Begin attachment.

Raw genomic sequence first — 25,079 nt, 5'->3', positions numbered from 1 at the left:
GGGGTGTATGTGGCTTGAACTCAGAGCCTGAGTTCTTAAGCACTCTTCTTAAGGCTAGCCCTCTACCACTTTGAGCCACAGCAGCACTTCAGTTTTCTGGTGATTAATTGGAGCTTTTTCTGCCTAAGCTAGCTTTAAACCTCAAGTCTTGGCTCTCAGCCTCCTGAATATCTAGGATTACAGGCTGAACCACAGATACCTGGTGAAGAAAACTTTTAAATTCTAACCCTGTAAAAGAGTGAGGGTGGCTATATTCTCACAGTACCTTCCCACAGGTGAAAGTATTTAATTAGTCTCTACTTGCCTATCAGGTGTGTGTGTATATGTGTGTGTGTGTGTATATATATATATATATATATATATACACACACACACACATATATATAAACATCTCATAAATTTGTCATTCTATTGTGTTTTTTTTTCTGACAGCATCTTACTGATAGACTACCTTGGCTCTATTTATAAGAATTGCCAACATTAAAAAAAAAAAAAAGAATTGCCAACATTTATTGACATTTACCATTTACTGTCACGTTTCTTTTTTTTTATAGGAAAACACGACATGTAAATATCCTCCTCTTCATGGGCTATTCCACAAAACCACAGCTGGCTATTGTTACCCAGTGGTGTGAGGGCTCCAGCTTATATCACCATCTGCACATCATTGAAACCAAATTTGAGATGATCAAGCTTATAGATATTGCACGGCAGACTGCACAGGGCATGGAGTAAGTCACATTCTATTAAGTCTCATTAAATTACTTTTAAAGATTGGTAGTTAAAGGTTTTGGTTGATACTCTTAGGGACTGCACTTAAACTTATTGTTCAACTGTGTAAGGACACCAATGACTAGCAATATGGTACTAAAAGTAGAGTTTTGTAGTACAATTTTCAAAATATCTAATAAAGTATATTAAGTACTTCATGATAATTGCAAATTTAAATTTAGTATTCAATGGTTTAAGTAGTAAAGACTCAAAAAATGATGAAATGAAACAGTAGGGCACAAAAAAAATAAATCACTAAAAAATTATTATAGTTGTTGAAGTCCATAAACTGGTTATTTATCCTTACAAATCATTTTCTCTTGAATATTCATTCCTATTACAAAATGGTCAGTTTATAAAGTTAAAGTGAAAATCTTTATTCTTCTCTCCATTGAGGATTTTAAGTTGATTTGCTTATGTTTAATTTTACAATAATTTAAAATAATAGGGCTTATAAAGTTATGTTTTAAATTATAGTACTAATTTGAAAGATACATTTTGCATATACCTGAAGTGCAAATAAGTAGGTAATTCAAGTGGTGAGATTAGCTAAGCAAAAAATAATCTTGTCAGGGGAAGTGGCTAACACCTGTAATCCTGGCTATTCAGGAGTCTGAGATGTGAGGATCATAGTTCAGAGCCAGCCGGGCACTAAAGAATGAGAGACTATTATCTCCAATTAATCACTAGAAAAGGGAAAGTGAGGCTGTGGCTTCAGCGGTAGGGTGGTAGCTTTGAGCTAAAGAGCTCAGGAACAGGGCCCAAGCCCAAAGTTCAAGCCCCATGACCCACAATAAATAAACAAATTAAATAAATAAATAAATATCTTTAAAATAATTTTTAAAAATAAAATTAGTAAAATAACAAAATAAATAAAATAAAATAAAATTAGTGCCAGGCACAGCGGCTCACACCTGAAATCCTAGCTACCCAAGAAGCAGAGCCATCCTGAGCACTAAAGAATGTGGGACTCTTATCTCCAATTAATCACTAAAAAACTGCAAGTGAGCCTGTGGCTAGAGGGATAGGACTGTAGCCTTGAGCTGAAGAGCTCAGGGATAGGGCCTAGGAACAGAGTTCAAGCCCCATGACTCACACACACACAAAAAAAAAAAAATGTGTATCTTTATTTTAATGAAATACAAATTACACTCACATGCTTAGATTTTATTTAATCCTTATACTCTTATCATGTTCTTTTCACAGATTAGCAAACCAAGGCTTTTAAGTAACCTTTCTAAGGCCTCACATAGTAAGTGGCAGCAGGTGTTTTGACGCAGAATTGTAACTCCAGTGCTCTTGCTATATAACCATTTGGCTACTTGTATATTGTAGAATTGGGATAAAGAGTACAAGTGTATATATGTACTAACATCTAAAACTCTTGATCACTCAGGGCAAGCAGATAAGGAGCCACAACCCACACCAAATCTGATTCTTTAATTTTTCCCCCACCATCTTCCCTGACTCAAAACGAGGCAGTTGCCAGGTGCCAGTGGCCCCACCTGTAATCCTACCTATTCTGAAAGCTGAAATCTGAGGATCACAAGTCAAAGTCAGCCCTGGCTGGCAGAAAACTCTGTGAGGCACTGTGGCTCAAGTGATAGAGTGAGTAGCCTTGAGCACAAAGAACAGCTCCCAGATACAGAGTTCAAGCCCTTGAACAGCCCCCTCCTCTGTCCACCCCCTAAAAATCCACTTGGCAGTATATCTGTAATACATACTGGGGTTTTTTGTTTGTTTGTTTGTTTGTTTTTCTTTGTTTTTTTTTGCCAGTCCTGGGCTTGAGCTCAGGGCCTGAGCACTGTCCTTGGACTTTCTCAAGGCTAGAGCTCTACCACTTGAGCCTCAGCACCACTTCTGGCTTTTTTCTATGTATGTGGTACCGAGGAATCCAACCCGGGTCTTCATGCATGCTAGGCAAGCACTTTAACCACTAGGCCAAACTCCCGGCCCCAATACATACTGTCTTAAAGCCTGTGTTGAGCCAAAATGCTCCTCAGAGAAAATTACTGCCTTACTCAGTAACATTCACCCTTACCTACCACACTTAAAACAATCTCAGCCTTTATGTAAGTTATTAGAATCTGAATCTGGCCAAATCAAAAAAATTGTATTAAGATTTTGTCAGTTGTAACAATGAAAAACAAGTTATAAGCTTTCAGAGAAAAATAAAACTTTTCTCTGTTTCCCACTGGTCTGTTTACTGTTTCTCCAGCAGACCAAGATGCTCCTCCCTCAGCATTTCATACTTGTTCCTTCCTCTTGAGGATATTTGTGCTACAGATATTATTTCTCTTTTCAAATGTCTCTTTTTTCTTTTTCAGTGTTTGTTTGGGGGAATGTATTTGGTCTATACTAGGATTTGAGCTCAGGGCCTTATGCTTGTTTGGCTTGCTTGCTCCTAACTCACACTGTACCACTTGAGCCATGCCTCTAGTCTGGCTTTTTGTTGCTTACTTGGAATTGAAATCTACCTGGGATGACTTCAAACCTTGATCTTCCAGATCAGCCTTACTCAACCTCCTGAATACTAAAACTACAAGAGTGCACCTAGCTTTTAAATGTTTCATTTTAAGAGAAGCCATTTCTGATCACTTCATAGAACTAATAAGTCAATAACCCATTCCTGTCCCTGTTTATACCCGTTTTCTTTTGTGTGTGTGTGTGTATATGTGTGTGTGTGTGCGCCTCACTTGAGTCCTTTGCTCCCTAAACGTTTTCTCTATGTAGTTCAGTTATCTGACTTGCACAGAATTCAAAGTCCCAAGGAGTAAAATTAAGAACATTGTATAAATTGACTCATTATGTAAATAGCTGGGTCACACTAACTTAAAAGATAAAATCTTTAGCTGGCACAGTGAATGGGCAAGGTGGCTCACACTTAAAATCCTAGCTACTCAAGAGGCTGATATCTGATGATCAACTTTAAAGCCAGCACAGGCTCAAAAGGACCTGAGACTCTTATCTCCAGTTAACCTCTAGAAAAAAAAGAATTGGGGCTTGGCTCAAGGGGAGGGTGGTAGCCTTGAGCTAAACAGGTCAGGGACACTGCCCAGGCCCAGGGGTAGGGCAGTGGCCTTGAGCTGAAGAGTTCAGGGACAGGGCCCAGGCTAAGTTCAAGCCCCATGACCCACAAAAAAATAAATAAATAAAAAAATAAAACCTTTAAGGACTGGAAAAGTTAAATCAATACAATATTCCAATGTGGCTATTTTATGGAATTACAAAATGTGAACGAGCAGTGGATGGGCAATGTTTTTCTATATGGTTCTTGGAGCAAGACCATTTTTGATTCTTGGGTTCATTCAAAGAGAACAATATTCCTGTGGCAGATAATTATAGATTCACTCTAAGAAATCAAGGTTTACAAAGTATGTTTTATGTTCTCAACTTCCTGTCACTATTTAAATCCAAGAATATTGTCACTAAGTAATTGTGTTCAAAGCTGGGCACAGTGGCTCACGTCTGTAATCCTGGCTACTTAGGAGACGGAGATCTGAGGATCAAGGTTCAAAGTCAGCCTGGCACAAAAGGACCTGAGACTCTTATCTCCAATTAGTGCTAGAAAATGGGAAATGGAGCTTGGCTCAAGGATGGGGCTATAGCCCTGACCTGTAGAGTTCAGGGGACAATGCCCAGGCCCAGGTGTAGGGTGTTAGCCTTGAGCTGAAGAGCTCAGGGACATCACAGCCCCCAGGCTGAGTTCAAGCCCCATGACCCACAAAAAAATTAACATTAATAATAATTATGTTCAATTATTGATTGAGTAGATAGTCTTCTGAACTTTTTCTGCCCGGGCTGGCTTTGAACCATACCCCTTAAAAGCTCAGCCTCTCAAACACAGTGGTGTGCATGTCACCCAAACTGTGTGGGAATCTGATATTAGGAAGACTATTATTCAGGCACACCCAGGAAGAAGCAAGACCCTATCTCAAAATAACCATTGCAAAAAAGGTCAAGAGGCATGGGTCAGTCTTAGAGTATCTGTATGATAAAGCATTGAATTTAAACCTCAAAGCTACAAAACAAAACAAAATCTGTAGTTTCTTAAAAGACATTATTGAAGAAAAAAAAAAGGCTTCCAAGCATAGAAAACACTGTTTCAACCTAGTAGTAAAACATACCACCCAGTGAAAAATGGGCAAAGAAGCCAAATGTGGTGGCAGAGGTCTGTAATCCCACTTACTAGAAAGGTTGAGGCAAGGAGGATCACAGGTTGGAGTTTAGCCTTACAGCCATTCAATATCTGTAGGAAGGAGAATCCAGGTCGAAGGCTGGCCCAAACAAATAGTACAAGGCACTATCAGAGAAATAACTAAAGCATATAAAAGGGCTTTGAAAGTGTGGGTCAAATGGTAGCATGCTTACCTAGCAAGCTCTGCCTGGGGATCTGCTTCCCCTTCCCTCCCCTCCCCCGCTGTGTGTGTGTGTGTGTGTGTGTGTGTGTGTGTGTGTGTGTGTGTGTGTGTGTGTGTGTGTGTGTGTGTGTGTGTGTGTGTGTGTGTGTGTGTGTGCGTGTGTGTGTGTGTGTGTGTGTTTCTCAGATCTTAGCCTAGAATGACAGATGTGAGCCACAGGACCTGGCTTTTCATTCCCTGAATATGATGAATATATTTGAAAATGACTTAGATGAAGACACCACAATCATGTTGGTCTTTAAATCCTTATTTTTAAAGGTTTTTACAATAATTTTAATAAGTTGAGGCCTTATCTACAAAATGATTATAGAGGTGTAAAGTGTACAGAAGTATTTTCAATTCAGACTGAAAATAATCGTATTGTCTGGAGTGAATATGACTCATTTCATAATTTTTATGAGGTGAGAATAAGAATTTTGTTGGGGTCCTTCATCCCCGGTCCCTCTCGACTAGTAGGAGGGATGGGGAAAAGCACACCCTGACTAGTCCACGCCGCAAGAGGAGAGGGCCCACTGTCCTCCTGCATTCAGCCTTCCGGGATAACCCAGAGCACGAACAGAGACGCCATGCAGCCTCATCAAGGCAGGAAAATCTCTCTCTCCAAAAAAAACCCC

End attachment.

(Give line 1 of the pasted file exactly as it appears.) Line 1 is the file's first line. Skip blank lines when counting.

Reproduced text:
Raw genomic sequence first — 25,079 nt, 5'->3', positions numbered from 1 at the left: